"These included access to the liquid rich shale gas region of Marcellus, current and future infrastructure placement, availability and composition of the work force, the overall business climate of each state, and the suitability of the available sites for a major petrochemical complex," said Oberton. "The preferred site in Pennsylvania is near liquids-rich shale acreage and has superior transportation logistics."
In addition to an ethane cracker, Shell is also considering polyethylene (PE) and mono-ethylene glycol (MEG) units to help meet increasing demands in the North American market. Much of the PE and MEG production would be used by industries in the Northeast.
"Our proposed petrochemical complex would provide an outlet for ethane for regional upstream natural gas and ethane producers, who would then be able to grow and consequently provide more jobs to local workers," says Oberton. Finally, there are many secondary industries and services that would expand in the area, for example, transport."
Only the Beginning
Shell's decision was met with some disappointment by leaders in Ohio and West Virginia, who battled right up until the end. Among other things, Ohio. Gov. John Kasich signed an executive order on March 12 instituting an emergency rule giving the Division of Industrial Compliance exclusive jurisdiction over the construction of shale gas processing plants in Ohio.
"With many companies preparing to build new, shale-related processing facilities in the very near future, this Executive Order will allow the work of the plans examiners and Building Code Compliance to begin immediately," said the governor's office. "Because the product processed by these facilities — Utica shale gas located thousands of feet below the surface — crosses manmade borders of various municipalities, the division is uniquely qualified to manage these projects in a consistent and uniform way statewide. Previously, construction plans would be submitted to a local building authority, where one exists, and the local authority would oversee the project through its completion. Moving jurisdiction to the state provides the benefits of consistency, expertise, speed and enhanced safety, with no loss to local authorities, where they exist."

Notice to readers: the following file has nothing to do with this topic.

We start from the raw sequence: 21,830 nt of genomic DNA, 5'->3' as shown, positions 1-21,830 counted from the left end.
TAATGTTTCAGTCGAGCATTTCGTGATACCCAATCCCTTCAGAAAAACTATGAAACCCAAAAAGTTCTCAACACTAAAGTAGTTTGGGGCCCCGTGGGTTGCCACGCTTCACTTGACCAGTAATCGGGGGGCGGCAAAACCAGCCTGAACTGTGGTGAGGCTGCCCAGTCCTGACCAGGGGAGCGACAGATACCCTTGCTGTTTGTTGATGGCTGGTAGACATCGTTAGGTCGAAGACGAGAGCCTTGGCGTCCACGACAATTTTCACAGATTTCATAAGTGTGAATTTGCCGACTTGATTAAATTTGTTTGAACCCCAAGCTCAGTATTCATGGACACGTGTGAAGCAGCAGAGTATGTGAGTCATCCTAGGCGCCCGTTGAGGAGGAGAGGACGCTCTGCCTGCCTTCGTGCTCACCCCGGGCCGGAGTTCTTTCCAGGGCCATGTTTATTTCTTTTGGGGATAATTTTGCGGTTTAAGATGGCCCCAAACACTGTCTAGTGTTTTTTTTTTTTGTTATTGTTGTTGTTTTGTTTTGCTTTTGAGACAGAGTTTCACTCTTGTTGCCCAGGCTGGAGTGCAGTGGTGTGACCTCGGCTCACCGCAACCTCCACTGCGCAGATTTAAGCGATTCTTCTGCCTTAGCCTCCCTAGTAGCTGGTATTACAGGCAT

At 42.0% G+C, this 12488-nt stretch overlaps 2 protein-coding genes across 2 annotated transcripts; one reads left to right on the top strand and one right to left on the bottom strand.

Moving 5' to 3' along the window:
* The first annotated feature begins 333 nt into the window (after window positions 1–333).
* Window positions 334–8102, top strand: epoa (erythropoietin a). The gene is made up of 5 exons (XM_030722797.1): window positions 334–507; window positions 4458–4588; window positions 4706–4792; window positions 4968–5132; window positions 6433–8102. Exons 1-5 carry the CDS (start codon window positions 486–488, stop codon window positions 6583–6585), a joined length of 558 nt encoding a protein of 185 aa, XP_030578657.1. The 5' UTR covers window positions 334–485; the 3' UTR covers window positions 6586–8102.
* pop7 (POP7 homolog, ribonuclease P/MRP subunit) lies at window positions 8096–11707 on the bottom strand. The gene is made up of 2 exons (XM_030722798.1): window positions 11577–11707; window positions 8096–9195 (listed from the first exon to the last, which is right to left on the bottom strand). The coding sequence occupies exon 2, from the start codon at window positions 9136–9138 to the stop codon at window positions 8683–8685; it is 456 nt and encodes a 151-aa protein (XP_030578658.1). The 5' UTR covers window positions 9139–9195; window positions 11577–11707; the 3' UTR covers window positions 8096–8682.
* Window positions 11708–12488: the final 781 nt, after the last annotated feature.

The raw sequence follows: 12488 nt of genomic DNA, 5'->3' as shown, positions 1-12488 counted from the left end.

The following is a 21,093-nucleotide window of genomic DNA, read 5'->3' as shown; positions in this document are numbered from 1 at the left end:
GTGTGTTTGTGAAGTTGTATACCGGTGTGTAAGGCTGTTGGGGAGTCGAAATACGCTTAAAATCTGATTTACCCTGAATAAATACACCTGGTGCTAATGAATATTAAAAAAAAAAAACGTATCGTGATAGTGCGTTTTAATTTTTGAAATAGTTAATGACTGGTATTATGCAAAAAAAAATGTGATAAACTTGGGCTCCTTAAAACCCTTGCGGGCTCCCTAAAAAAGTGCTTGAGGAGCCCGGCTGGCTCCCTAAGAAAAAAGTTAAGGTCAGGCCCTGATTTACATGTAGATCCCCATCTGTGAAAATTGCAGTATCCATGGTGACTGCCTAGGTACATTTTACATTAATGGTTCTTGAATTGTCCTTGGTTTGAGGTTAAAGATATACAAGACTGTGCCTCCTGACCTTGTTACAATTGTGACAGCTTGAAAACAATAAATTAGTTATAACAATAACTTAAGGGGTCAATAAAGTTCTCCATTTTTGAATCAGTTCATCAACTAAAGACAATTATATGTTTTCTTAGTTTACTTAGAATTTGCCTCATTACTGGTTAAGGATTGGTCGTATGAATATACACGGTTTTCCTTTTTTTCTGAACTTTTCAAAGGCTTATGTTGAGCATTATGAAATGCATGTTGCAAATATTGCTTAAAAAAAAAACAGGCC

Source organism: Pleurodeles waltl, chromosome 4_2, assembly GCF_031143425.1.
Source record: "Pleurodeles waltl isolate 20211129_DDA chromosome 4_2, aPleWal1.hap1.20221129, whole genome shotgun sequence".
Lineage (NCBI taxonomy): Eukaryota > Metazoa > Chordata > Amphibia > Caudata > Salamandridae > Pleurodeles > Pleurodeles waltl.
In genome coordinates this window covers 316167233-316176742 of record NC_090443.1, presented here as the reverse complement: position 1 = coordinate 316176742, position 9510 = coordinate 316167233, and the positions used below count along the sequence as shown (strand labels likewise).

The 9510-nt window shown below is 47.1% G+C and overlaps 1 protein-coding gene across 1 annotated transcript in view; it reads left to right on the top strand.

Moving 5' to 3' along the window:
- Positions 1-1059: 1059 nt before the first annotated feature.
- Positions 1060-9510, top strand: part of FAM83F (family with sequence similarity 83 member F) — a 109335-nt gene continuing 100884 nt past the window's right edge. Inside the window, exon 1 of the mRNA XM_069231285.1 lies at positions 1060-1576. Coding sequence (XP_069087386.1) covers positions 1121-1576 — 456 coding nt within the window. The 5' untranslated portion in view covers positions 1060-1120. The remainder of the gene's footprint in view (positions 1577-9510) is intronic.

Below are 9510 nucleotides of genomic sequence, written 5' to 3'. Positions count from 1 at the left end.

The new order may not have helped lure the Shell project, but it will surely appeal to Chesapeake Energy Corp., which on March 13 announced it had entered into a partnership with M3 Midstream LLC and EV Energy Partners, L.P. to develop a $900-million midstream services complex to provide necessary infrastructure to process natural gas and natural gas liquids (NGL) in the liquids-rich Utica Shale play in eastern Ohio. A cryogenic processing facility will be located in Columbiana County. NGLs will be delivered to a central NGL hub complex in Harrison County. Project leaders said it would provide "hundreds of high-quality, well-paying, new jobs for Ohioans."
The Ohio Shale Coalition sees just under 66,000 jobs supported by Utica Shale development activity alone by 2014. Other recent activity includes a new 300-job project in Zanesville, Ohio, from Halliburton. And the spinoff extends well beyond where the shale lies, says Steve Morey, president of Team Lorain County.
"Lorain benefits," he says. "There are two projects from our steel manufacturers U.S. Steel and Republic Steel that are going to be supplying that industry in the eastern part of the state." Republic said in November it would invest $85.2 million and add 450 jobs, just a few years after having to cut 700 jobs. A state grant document lists U.S. Steel Tubular Products' project at $94 million and 80 new jobs, but an earlier announcement said later phases could bring total investment to as high as $250 million.
As for the Marcellus, Jerry Swank of Swank Capital of Dallas said at the Marcellus Midstream Conference earlier this month that almost $10 billion a year will be invested in the region over the next 10 years on wells alone. The midstream figure? More than $110 billion over 20 years, according to a report on his speech in West Virginia business newspaper The State Journal.
West Virginia Gov. Earl Ray Tomblin, therefore, was nonplussed by the Shell news.
"Naturally, we are disappointed by this decision," he said March 15. "We worked extremely hard to develop a competitive proposal. Ultimately, the decision was related to site-specific factors beyond our control. The decision by Shell to locate the site near Monaca, just 10 miles across the border, is not only good for Pennsylvania but also for West Virginia. The economic activity from this plant will not be confined to Pennsylvania. West Virginia will benefit from this decision.
"Our efforts to recruit a petrochemical company have never been limited to the Shell project," he continued. "We will continue to make all efforts to rebuild the petrochemical and related industries in West Virginia."